This is a continuation of my 10 part series on the core concepts I am focusing on in this difficult market environment. (Part I, II, III, IV)
Yield. That might not seem to be a very powerful word to investors who ignore stocks that pay dividends in preference for high growth stocks, but yield is something you want to focus on in this period. A dividend is much more than being paid to wait – it’s a return for your stake in a business. The sky is the limit for a fast growing company, but without returning value to shareholders in a tangible form there’s no knowing where the stock will stop when that share price declines. While a dividend won’t always provide support for a stock, it generally protects against the downside if the company’s operations and cashflow are stable.
Dividend growth might be sparse, absent or only meet inflation, but a dividend cut won’t be taken kindly by me or other shareholders. A dividend cut by long entrenched management immediately indicates to me that they inadequately perceived the strength of their operations and put the company in a dangerous position. Likewise I will not invest in a company that issues debt or capital to pay their dividend. The company would be no further ahead in the end and my money is better off in my pocket than in the hands of someone else who mismanages it.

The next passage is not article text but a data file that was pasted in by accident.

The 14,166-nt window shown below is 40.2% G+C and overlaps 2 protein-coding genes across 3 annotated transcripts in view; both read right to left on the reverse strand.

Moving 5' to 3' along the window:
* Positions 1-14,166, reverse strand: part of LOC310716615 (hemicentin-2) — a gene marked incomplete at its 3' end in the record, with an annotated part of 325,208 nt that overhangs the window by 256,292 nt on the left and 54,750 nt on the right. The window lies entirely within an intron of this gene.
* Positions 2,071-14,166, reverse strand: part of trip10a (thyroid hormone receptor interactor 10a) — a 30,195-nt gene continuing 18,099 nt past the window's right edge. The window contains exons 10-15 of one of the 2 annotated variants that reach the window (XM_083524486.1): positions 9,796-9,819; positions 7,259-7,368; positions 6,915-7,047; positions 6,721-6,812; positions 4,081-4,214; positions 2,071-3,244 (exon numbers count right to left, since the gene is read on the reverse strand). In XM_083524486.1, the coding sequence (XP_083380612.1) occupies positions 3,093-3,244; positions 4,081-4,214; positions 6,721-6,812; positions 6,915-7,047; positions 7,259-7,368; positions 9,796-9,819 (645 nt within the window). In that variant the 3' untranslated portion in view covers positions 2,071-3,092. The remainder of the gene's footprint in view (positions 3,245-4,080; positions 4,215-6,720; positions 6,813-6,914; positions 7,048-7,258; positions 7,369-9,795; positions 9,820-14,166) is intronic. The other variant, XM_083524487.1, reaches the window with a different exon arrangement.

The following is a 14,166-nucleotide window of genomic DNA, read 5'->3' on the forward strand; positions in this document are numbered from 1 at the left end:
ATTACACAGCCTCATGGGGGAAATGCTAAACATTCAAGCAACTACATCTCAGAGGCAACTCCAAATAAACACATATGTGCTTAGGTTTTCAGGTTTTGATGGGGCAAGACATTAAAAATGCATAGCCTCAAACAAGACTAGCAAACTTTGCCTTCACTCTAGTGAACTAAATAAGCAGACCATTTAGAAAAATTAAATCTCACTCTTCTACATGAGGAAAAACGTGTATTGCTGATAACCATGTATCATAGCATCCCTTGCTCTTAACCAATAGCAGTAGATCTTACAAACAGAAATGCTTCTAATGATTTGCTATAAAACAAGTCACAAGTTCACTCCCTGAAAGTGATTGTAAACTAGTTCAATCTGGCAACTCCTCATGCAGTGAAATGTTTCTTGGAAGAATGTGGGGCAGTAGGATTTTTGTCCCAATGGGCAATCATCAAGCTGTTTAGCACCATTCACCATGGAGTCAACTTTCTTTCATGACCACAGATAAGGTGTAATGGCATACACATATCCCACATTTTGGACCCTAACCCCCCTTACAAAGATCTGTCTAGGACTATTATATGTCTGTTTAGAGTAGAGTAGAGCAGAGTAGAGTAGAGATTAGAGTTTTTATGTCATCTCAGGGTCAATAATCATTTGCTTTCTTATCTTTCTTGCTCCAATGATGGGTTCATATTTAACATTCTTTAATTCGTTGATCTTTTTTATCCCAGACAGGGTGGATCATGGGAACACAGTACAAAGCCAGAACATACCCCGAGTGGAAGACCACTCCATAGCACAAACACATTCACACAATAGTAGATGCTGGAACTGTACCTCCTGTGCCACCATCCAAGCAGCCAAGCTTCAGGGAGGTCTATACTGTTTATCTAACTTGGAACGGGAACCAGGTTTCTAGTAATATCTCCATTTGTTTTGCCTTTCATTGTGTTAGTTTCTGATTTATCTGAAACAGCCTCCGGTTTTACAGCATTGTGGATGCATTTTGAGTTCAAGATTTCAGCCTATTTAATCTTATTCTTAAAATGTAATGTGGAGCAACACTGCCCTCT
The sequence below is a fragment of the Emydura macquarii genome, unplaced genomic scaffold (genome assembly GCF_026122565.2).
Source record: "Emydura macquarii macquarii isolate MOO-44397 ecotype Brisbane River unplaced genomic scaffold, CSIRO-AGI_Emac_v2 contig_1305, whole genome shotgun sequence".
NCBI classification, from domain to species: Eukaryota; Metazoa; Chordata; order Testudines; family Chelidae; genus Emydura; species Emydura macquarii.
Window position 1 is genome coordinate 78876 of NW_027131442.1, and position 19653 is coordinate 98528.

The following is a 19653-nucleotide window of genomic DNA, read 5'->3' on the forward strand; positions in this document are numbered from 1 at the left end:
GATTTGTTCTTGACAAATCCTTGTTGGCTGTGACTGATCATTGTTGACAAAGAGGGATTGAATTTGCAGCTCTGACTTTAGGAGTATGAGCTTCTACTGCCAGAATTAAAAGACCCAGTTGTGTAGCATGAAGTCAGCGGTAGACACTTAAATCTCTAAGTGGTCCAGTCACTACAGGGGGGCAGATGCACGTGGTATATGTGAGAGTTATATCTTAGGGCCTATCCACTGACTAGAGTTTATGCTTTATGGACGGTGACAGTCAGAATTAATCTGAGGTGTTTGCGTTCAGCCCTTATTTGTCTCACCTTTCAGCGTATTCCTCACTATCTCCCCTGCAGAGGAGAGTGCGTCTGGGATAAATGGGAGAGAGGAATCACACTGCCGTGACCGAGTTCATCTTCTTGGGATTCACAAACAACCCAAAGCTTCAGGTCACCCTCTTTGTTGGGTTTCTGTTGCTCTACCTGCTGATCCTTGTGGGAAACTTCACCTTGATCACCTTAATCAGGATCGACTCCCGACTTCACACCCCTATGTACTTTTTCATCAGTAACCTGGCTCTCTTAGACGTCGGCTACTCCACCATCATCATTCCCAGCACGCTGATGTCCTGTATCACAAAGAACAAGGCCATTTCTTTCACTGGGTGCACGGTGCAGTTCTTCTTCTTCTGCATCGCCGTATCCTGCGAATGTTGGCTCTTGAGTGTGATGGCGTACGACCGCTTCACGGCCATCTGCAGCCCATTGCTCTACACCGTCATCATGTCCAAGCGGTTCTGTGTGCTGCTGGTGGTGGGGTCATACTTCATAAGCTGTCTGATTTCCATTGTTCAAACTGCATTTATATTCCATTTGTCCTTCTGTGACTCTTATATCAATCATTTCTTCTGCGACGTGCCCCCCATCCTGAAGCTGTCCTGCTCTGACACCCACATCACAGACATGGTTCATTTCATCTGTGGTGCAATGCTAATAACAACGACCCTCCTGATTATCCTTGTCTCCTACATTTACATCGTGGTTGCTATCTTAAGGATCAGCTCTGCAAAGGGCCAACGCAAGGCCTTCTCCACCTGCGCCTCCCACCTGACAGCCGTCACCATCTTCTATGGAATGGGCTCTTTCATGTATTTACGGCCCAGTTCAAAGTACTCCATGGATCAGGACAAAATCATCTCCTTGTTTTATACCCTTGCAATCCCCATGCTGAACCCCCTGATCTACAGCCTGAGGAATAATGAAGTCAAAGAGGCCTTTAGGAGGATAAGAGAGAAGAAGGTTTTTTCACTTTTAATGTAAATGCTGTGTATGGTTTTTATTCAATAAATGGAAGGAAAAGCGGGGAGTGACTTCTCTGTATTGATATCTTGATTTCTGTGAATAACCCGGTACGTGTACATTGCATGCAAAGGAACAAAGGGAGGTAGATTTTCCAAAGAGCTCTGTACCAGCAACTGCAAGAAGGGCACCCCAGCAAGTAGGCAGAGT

Bottom Line: I want something in my pocket every quarter from a stock that I own. This is my return if the stock goes nowhere during this period. At the cost of current capital in the markets I have the expectation that I deserve a dividend if a company wants me to provide them with capital because capital comes at a premium. I wouldn’t loan any bank money without a guaranteed return and I have the same expectation from a company.
Suggested Stocks I Own: Toronto Dominion Bank (TD), IGM Financial (IGM) & Rogers Communication (RCI.B)
Well said. As a part owner in a company we deserve to share profits.
I guess the important thing to do then is turn those profits in “compounding-dividends”, right? (wink wink)